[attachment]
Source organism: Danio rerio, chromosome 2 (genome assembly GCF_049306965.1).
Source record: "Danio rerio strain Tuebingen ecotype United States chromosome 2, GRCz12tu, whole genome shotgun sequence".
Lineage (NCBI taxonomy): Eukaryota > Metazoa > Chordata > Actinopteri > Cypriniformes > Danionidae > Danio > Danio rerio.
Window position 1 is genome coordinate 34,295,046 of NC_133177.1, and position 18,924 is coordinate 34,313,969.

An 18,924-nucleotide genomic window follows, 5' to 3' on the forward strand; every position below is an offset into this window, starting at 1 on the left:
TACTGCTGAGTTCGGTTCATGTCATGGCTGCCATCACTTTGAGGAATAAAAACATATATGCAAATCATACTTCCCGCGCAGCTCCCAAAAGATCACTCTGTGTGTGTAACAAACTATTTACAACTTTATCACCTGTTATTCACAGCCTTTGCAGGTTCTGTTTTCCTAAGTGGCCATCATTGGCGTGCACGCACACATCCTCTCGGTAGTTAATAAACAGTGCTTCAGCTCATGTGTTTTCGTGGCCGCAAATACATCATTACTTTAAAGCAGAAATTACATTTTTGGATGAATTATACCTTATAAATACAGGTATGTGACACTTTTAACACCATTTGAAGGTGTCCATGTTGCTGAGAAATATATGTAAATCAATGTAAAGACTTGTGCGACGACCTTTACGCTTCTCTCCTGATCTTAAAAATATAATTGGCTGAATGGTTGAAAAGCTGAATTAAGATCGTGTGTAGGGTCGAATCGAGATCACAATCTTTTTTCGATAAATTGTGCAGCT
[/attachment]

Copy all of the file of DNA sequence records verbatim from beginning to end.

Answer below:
Source organism: Danio rerio, chromosome 2 (genome assembly GCF_049306965.1).
Source record: "Danio rerio strain Tuebingen ecotype United States chromosome 2, GRCz12tu, whole genome shotgun sequence".
Lineage (NCBI taxonomy): Eukaryota > Metazoa > Chordata > Actinopteri > Cypriniformes > Danionidae > Danio > Danio rerio.
Window position 1 is genome coordinate 34,295,046 of NC_133177.1, and position 18,924 is coordinate 34,313,969.

An 18,924-nucleotide genomic window follows, 5' to 3' on the forward strand; every position below is an offset into this window, starting at 1 on the left:
TACTGCTGAGTTCGGTTCATGTCATGGCTGCCATCACTTTGAGGAATAAAAACATATATGCAAATCATACTTCCCGCGCAGCTCCCAAAAGATCACTCTGTGTGTGTAACAAACTATTTACAACTTTATCACCTGTTATTCACAGCCTTTGCAGGTTCTGTTTTCCTAAGTGGCCATCATTGGCGTGCACGCACACATCCTCTCGGTAGTTAATAAACAGTGCTTCAGCTCATGTGTTTTCGTGGCCGCAAATACATCATTACTTTAAAGCAGAAATTACATTTTTGGATGAATTATACCTTATAAATACAGGTATGTGACACTTTTAACACCATTTGAAGGTGTCCATGTTGCTGAGAAATATATGTAAATCAATGTAAAGACTTGTGCGACGACCTTTACGCTTCTCTCCTGATCTTAAAAATATAATTGGCTGAATGGTTGAAAAGCTGAATTAAGATCGTGTGTAGGGTCGAATCGAGATCACAATCTTTTTTCGATAAATTGTGCAGCT